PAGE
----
Walking Geneva – The City’s Historic Sites

Geneva, Switzerland (photo: Geneva Tourism)
Geneva dates back to at least 58 BC when the Romans established it as a settlement. It finally became an independent republic in 1536, but only really gained autonomy in 1602. Filled with lots of historic sites, the majority of which are located in the Old Town, a historical walking tour can be done at your own pace and time frame as not everything is clustered together. Considering the history of Geneva it makes sense to stay at Geneva’s very first hotel, the stately neoclassical Four Seasons Hotel des Bergues, which dates to 1834. The building hosted the first assembly of the League of Nations in November 1920. There is also the Beau Rivage, which opened in 1865. Regardless of where you stay, Geneva is ripe with history…

Maison Tavel
The Maison Tavel (house of Tavel) is the oldest private residence in all of Geneva. In spite of a fire destroying it in 1334, it was rebuilt and is a classic example of medieval architecture, actually meant to identify with its original construction in the 11th Century. Currently it houses the Museum of Urban History and Daily Life of Geneva, featuring a number of relics from Geneva’s past including engravings, paintings and models. The attic contains an impressive scale model of pre-1850’s Geneva when it was still a walled city. Medieval graffiti in the basement of the house is a must see.

Pont et Tour de I’lle
A small island located in the Rhone River (directly in front of the Mandarin Oriental Hotel), this nondescript chunk of land was once a checkpoint for commuting between Northern and Southern Europe. It was accessed by bridge, however Julius Caesar destroyed the original bridge in 58 BC. A château was built here in 1219, although it too was demolished in 1677, and the tower is all that remains today of its historical past. The château was used as a prison and place of execution by the counts of Savoy.

Cafe Papon's Interior: (Photo: Cafe Papon)
Café Papon
One of the oldest cafes of Geneva, Le Café-Restaurant Papon opened in 1808. A restaurant, creperie, tearoom, and cafe, it has been hosting drinkers and diners under its vaulted ceilings and a terrace that stretches out onto the medieval fortifications of the Old Town for over 200 years. Papon has complemented its historical roots, conspicuous in the beautiful stone cellar in which it is located, with modern Swiss style. The menus draw on local, seasonal produce and if available, sample the monkfish cheeks and foie gras.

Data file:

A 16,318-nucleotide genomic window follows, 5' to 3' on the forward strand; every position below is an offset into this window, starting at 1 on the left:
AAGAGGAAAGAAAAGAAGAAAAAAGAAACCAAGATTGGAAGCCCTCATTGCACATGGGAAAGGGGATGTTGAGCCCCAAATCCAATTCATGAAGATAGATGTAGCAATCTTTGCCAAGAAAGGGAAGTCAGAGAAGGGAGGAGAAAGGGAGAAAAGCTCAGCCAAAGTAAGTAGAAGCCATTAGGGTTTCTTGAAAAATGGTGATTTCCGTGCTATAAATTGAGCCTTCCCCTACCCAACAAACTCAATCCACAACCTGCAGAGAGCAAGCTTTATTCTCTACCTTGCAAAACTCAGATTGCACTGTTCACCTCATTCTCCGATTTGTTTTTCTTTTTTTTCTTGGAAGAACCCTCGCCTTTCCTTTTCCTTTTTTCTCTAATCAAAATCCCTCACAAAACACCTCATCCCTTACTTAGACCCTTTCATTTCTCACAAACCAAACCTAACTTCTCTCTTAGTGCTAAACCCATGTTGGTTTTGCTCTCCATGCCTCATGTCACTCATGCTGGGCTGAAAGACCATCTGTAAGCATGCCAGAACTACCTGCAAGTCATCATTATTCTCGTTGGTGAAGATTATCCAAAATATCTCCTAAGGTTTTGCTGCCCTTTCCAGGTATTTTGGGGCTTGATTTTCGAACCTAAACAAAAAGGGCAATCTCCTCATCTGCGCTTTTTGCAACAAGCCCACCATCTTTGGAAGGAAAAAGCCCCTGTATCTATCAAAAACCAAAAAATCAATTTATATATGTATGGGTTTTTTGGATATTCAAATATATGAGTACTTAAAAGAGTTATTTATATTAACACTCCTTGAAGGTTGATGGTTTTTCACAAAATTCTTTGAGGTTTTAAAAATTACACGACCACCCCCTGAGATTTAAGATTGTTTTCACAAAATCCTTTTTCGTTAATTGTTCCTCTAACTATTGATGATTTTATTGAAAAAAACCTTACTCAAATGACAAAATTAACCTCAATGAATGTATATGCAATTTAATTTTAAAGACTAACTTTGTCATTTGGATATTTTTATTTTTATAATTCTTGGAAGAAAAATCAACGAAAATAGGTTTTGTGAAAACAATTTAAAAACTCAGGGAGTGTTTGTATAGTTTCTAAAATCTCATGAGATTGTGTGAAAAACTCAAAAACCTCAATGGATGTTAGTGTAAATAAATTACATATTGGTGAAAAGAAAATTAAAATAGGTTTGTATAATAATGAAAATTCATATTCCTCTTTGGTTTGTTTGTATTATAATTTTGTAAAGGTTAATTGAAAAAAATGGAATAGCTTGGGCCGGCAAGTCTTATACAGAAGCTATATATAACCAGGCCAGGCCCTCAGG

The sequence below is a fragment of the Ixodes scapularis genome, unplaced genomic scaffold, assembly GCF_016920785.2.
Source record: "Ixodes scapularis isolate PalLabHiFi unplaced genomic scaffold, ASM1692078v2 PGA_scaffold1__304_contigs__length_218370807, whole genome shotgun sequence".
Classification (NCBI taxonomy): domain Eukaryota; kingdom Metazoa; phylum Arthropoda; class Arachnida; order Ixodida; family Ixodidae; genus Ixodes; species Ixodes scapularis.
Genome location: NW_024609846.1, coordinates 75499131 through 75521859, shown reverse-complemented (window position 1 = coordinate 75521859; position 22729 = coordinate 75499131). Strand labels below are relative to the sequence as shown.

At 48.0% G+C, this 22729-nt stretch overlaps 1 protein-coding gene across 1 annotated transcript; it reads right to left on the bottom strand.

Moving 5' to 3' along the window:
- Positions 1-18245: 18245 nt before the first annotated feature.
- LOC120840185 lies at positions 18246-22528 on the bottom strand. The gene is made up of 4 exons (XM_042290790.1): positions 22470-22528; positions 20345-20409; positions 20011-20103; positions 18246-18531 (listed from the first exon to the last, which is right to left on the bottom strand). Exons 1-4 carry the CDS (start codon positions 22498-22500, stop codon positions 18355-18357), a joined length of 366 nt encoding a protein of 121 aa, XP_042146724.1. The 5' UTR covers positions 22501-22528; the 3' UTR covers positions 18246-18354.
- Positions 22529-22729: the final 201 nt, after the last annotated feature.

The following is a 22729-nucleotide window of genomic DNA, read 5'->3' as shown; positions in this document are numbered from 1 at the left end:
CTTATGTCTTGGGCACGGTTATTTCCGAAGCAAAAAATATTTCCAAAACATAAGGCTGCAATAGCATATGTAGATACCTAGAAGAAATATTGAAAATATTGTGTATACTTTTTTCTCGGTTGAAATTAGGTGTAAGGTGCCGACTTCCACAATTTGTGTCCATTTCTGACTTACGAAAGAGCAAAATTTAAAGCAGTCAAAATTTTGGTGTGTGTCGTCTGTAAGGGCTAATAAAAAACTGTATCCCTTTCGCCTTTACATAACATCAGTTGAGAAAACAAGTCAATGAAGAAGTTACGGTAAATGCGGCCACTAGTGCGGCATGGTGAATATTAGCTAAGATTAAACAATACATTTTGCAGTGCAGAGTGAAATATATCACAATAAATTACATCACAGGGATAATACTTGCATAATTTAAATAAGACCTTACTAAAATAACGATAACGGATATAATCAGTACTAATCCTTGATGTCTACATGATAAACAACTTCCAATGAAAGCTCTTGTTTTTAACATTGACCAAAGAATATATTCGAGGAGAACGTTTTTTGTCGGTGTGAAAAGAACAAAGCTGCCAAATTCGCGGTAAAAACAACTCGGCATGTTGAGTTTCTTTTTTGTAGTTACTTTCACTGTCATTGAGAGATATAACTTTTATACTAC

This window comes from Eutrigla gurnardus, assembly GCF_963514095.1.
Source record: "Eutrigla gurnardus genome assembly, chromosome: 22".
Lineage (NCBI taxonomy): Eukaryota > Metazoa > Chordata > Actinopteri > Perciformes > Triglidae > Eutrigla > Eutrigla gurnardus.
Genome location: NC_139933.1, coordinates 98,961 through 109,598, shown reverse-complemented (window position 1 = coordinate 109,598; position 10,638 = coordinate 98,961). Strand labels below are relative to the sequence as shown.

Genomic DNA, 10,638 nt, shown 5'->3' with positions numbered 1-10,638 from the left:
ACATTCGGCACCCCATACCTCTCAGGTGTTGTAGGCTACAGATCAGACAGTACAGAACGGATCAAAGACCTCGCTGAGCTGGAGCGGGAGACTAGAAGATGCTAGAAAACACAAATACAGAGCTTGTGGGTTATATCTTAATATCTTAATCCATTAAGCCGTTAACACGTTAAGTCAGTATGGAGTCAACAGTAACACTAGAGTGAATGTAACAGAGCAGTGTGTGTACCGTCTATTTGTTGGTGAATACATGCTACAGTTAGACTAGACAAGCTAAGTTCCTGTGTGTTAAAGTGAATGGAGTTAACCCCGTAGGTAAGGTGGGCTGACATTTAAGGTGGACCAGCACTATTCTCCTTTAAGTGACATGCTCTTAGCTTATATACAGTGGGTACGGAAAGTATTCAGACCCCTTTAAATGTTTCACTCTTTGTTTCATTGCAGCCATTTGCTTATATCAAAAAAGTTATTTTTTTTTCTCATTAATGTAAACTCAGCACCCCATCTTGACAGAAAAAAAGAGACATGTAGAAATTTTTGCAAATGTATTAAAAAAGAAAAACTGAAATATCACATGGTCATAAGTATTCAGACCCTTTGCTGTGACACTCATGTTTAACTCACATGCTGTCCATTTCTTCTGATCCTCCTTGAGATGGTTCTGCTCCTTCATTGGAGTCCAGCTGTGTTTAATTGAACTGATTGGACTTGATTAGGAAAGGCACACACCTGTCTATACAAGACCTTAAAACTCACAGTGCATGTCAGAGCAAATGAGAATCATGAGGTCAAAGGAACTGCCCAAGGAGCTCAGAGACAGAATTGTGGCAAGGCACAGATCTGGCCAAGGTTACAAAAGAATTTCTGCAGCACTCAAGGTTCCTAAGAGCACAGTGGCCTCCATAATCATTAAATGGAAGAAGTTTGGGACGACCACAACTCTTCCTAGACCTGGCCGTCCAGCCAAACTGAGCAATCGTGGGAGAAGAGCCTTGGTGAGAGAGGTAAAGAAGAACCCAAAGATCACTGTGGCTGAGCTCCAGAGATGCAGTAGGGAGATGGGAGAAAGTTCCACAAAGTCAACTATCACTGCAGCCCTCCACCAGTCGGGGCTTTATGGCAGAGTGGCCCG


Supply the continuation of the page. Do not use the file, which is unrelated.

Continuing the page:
Courtyard of Hotel de Ville (photo: Geneva Tourism, Olivier Miche)
Though we define a “hotel” differently now, the original meaning included a place where kings and royalty convened. The Hotel-de-Ville in Geneva served as the seat of government as far back as the 15th Century. Its Baudet Tower, the only original structure left, was constructed in 1455 and the building has a cobblestone ramp instead of a staircase, still an architectural oddity and a unique element. Notable accomplishments of this power center; the Red Cross originated here in 1864, the first convening of the Geneva Convention occurred here, and it hosted the early meetings of the League of Nations in 1920.

The Canon and Mosaics (photo Geneva Tourism)
The Arsenal
This arcaded structure dates from 1634 and in the courtyard of the building is a cannon that was cast in 1683. It also houses several pictorial mosaic scenes, each depicting a different moment in Geneva’s history, created by Alexandre Cingria in 1949 including one illustrating Caesar's arrival in Geneva in 58 BC. There are a total of five cannon in all, which were still in commission (though never fired) up to the beginning of the 1800s. They all bear an inscription in Latin, which translates to, “light after darkness,” an homage not only to John Calvin and his impact on Geneva, but also what Switzerland has come to mean to a global population – civility and a lack of violence.

Place du Bourg-de-Four
Bourg-de-Four is the oldest square in Geneva and this spot was first a Roman forum and later a medieval town square. The Palais de Justice here was built in 1707. There is some evidence to suggest it was occupied by an East Germanic tribe in the 5th century, though not confirmed, but we do know it was once a cattle market. Today the square is made up of cafés and bars, each with umbrella-covered terraces. There is a constant hum of activity here, and the neo-classic fountain where six streets converge today was once a Roman aqueduct that brought water from the mountains to the city.

This house-museum is dedicated to the life and works of Voltaire. The museum is housed in Les Delices, which was Voltaire's home from 1755 until 1760. The property was bought by the city of Geneva in 1929, and the museum opened in 1952. It contains about 25,000 volumes on Voltaire and the 18th century as well as a collection of paintings and prints from the period, many depicting Voltaire, his relatives and acquaintances. Tours are available and the gardens are open year round.

Towering over the Old Town in the heart of the city, Saint Peter's Cathedral is Geneva's oldest and most impressive architectural treasure. The Cathedral was begun in 1160 and took over 400 years to complete, suffering numerous makeovers and fires throughout the years. The north tower offers incredible panoramic views of the city, while the basement houses an Archaeological Museum chronicling the excavation of artifacts found beneath the Cathedral, some dating back as far as 350 AD.

No comments:

Post a Comment